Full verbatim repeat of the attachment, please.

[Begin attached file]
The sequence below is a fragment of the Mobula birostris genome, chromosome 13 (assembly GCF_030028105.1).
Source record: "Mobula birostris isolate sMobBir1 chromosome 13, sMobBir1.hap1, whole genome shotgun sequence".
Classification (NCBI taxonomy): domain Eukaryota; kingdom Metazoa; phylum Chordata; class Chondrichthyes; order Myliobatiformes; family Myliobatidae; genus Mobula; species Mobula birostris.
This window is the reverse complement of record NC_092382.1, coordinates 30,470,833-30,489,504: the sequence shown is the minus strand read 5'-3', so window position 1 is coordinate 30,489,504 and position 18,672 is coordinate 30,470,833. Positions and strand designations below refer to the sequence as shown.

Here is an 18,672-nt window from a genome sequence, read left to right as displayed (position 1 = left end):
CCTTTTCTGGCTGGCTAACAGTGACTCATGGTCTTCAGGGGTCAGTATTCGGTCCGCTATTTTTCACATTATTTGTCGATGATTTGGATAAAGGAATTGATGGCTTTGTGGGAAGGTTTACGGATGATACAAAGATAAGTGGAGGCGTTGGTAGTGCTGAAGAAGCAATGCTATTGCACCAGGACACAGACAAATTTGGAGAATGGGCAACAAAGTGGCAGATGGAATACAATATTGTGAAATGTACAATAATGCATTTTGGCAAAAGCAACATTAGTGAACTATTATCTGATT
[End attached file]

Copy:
The sequence below is a fragment of the Mobula birostris genome, chromosome 13 (assembly GCF_030028105.1).
Source record: "Mobula birostris isolate sMobBir1 chromosome 13, sMobBir1.hap1, whole genome shotgun sequence".
Classification (NCBI taxonomy): domain Eukaryota; kingdom Metazoa; phylum Chordata; class Chondrichthyes; order Myliobatiformes; family Myliobatidae; genus Mobula; species Mobula birostris.
This window is the reverse complement of record NC_092382.1, coordinates 30,470,833-30,489,504: the sequence shown is the minus strand read 5'-3', so window position 1 is coordinate 30,489,504 and position 18,672 is coordinate 30,470,833. Positions and strand designations below refer to the sequence as shown.

Here is an 18,672-nt window from a genome sequence, read left to right as displayed (position 1 = left end):
CCTTTTCTGGCTGGCTAACAGTGACTCATGGTCTTCAGGGGTCAGTATTCGGTCCGCTATTTTTCACATTATTTGTCGATGATTTGGATAAAGGAATTGATGGCTTTGTGGGAAGGTTTACGGATGATACAAAGATAAGTGGAGGCGTTGGTAGTGCTGAAGAAGCAATGCTATTGCACCAGGACACAGACAAATTTGGAGAATGGGCAACAAAGTGGCAGATGGAATACAATATTGTGAAATGTACAATAATGCATTTTGGCAAAAGCAACATTAGTGAACTATTATCTGATT